David's critique of TSS

From: rakeshb@STANFORD.EDU
Date: Thu Apr 10 2003 - 14:04:19 EDT

Dear David,
Thanks for your reply. It's not obvious to me that the Tracking Theorem
holds once we assume that the denominator in the formula for the value
rate of profit (s/c+v) is rising even on the assumption of constant real
wage as a result of a rising absolute variable capital outlays on the
absolutely greater workforce which is needed to valorize the
quantitatively growing means of production. The TSS model on which you
comment not only makes the dubious v=0 assumption, it also stipulates no
growth at all in the absolute size of the workforce. This makes no sense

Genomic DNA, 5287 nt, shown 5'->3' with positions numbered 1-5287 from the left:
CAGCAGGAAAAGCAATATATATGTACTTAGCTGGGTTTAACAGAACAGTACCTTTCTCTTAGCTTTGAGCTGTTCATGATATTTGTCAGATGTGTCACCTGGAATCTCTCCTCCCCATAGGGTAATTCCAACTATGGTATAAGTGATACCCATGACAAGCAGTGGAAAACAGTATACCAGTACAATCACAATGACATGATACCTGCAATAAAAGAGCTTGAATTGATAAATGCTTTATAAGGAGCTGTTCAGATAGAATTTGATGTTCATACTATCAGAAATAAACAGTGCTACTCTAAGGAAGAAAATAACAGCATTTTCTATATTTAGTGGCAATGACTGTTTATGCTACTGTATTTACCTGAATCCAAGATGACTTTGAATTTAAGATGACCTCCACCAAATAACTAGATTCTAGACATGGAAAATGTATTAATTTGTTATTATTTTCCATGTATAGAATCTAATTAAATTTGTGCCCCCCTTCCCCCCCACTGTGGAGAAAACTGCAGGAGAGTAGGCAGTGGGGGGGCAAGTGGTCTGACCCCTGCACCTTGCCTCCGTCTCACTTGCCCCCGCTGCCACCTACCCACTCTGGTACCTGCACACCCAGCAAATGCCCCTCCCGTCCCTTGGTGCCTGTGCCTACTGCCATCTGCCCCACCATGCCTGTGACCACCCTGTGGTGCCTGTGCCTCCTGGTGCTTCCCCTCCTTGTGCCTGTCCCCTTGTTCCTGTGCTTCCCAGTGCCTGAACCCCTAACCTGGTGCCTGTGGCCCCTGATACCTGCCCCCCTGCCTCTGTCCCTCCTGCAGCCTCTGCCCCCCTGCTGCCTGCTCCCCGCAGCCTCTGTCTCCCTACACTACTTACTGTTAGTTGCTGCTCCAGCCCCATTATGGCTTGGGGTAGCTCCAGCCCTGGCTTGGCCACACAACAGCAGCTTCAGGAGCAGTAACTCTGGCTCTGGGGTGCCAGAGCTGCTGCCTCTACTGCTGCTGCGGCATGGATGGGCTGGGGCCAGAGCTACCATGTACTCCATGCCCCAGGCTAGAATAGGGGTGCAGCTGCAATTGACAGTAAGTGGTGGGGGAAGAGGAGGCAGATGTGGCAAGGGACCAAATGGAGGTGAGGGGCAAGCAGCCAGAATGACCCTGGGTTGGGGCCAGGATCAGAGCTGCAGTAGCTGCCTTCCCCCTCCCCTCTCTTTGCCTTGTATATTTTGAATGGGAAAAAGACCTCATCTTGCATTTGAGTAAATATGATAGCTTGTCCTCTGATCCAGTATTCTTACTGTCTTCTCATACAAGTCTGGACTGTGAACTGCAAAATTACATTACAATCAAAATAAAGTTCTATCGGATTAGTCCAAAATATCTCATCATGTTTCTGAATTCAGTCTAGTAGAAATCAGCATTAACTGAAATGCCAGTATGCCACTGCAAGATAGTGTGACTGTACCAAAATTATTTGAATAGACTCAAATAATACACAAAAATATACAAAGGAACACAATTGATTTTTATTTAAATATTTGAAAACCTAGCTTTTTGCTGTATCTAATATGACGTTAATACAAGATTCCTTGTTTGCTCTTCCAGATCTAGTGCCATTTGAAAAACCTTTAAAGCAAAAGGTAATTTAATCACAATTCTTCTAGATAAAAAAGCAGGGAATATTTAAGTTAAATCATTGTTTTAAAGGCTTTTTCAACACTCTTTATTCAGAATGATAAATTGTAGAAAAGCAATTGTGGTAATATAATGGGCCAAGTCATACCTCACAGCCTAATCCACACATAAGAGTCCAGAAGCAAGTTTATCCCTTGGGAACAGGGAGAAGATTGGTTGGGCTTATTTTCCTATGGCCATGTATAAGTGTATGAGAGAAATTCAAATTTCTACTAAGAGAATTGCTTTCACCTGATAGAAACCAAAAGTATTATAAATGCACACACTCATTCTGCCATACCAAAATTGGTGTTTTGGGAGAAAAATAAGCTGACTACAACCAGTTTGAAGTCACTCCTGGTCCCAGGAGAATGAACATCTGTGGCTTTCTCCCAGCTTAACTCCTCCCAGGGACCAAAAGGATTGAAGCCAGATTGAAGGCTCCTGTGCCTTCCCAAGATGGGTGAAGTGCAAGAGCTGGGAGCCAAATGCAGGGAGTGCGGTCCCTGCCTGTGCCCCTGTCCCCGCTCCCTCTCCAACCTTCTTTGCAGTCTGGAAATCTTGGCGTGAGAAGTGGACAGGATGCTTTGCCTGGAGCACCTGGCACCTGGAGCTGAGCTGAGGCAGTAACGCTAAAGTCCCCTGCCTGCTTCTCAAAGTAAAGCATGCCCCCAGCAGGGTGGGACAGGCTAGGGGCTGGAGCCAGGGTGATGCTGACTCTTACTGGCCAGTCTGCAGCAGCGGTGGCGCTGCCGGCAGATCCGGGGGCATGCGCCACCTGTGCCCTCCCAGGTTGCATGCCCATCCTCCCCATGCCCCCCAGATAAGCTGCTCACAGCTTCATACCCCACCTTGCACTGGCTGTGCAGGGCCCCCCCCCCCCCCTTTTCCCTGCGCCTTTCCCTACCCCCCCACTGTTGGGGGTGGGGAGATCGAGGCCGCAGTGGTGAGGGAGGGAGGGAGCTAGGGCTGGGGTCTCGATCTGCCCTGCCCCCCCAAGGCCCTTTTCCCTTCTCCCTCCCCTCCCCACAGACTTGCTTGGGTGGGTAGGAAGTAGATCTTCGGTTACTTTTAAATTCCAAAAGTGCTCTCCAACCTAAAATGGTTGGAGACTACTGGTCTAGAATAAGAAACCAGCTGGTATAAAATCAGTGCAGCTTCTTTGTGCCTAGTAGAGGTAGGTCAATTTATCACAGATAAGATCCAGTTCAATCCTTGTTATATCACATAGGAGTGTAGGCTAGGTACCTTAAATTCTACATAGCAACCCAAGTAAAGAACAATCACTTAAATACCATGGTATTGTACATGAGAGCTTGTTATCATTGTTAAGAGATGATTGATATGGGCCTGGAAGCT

to me since with a growing material surplus of means of production and
wage goods capital would be able expand the valorization base in each
following period--there would be the means of production with which to
absorb additional labor and the wage goods for their subsistence.
Of course the rate at which v should increase is difficult to determine
because along with a rise in the absolute size of the workforce there is
(on Marx's assumption) a reduction in the unit values of wage goods and
a rise in the rate of exploitation.
It's just not clear to me that the Tracking Theorem holds under more
realistic conditions. In short, I don't think we can treat as equivalent
the stipulation of a constant real wage and the fantasy that workers can
live on air. With the former stipulation the outlay on variable capital
could still be increasing in absolute terms and that may be enough to
yield a falling rate of profit.
Yours, Rakesh

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